The following players may not be the best on their respective teams, but in my opinion, are the most important players to each team's success. These guys are game changers, and have the potential to turn a match by getting 2 of their team's necessary 5 points. A good season from these guys can raise a team's ranking 3 or 4 spots. They may not be the biggest names in D3, but they are integral parts of their own teams. Players are listed alphabetically by last name.

Colin Egan, Emory - Projected to play 3 singles and 3 doubles. It's tough to live in the shadow of the best two players in the country, but that's what Colin Egan is facing this year, and he may just be the most important player when it comes to Emory's success. He was the lone winner in last year's NCAA quarterfinal against Amherst and earned the title of best #4 in the country in 2010. This year, he has to take that one step further and make Emory's 1-2 punch into a 1-2-3 punch if they want to compete with Amherst and CMS. Entering his senior season, Egan has been nothing but solid for the Eagles in his first three years. He hasn't made much of an impact in doubles, but he is one of the most underrated singles players in the country. Egan will most likely be the lone senior starter this year and will hope to finish off his career with a national title. Rather than being seen as a sidekick to the Pottish-Goodwin duo, Egan needs to gain the respect of his opponents and produce key wins for the Eagles in the middle of the lineup.

Max Frey, Trinity (TX) - Projected to play 1 singles and 2 doubles. Despite losing to his teammate in the Fall ITA Singles, everyone in the country, including the Tigers, knows that Frey is still the heart of this team. Cocanougher's streaky style is better used at #2 and I believe Frey is their man if they want wins at #1 singles. Entering his junior season, Frey has played #1 singles during his first two years, so he knows what kind of level to expect and how he needs to play to push Trinity towards a national title. He's half of arguably the best #2 doubles team in the country and we know that Trinity needs to be up after doubles because they will struggle to find wins in singles against top 5 teams. With his powerful style, Frey has the potential to self-destruct against excellent counter punchers, so he needs to use his powerful shots to his advantage in the #1 spot this year. There's a lot of pressure on Frey and the Tigers to perform this year, and he knows that, but we will see how he and his teammates hold up now that there are actually big things expected of them.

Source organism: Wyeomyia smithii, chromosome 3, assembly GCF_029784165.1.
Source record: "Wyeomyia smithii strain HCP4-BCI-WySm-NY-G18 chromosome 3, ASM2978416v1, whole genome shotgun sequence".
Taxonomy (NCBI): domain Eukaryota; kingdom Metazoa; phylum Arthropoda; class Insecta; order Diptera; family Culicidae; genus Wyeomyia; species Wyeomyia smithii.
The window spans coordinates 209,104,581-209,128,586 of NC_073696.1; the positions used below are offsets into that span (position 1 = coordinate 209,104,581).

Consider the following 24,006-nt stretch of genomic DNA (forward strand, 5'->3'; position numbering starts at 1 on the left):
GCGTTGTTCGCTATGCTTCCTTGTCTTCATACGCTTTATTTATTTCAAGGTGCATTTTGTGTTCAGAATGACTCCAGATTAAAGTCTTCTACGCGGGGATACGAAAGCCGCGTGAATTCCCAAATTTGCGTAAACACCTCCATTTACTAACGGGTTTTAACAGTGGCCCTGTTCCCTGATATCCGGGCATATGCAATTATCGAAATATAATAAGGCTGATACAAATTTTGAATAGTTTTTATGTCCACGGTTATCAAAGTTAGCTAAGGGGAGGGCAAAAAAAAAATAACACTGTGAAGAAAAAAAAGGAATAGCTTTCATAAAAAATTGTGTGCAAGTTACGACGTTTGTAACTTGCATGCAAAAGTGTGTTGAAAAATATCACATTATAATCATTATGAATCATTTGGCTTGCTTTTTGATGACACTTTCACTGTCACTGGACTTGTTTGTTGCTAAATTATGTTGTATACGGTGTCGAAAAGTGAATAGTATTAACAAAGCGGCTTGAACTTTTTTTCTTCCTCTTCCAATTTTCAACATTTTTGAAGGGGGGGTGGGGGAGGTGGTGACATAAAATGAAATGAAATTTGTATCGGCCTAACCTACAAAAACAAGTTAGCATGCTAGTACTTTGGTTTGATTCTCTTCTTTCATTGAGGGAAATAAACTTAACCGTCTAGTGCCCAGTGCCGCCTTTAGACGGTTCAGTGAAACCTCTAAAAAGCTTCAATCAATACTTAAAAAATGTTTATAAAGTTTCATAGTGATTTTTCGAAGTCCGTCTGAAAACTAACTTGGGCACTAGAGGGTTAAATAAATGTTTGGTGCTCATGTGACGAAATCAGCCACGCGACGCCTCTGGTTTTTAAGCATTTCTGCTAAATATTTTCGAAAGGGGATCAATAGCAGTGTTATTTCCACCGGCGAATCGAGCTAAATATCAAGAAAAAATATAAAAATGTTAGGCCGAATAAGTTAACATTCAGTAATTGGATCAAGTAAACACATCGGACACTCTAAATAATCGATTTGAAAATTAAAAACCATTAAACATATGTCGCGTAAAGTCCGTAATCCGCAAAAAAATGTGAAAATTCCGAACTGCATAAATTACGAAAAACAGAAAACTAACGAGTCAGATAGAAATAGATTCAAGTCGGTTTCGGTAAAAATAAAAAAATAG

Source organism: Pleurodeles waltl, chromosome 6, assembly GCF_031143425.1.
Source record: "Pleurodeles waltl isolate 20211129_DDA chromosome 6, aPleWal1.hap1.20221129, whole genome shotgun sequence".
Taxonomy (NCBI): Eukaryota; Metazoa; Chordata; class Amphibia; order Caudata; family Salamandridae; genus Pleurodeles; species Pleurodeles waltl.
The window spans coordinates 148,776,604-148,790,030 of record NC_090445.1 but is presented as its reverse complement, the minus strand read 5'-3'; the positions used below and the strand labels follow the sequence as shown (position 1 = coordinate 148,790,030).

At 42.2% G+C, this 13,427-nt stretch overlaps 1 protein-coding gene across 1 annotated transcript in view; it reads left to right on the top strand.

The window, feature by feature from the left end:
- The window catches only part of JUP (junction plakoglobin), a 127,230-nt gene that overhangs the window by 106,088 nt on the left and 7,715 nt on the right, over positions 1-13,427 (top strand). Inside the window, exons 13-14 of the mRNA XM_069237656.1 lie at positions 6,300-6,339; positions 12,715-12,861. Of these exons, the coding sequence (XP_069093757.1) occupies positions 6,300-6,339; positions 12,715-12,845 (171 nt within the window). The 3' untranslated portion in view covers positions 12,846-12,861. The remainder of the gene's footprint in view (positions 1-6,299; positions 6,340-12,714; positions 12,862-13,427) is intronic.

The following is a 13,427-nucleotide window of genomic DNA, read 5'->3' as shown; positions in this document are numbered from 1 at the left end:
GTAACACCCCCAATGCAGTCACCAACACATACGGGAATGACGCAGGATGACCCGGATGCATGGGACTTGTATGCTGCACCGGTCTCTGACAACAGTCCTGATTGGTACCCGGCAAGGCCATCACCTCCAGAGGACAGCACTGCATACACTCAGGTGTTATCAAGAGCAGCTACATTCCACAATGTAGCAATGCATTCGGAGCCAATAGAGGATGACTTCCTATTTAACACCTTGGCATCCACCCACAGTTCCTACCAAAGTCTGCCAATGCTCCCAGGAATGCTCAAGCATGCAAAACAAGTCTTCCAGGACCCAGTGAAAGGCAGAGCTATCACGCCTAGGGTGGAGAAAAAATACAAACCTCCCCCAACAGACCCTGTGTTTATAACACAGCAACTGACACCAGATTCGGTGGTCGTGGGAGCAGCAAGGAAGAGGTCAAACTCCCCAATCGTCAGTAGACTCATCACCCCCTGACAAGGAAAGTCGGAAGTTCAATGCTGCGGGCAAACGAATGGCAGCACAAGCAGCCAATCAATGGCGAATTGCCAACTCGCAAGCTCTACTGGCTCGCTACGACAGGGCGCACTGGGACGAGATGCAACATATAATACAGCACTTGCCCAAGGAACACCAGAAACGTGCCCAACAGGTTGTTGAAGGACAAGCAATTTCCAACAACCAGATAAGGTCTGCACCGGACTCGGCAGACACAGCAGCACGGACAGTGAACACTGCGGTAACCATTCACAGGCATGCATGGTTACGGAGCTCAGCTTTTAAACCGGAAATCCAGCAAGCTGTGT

Andy Hersh, Johns Hopkins - Projected to play 2 singles and 3 doubles. Given his outstanding junior ranking, you could call Hersh's freshman campaign a disappointment. He never cracked the doubles lineup and was an average 4, losing against NCW when it mattered most. He's started this year with a bang, running through his draw with ease at ITAs to reach the final, and then giving Rattenhuber all he could handle in the Amherst dual. It seems as though Hersh will find himself at 2 singles this year, and potentially 1 by the time the season is over. The answer of whether he's up to the challenge remains to be seen. Known as one of the biggest grinders in D3, this Floridian has to be one of the most fit players in the country and will stay out on the court as long as it takes to get a win. With Hopkins not meeting expectations over the past couple years due to some depth and doubles issues, this could be their year for a breakthrough. The real pressure is on Hopkins 1 and 2, and this is where Hersh has to come through. He can't just come close against tough opponents, he needs to win, and that's a lot to ask of a sophomore.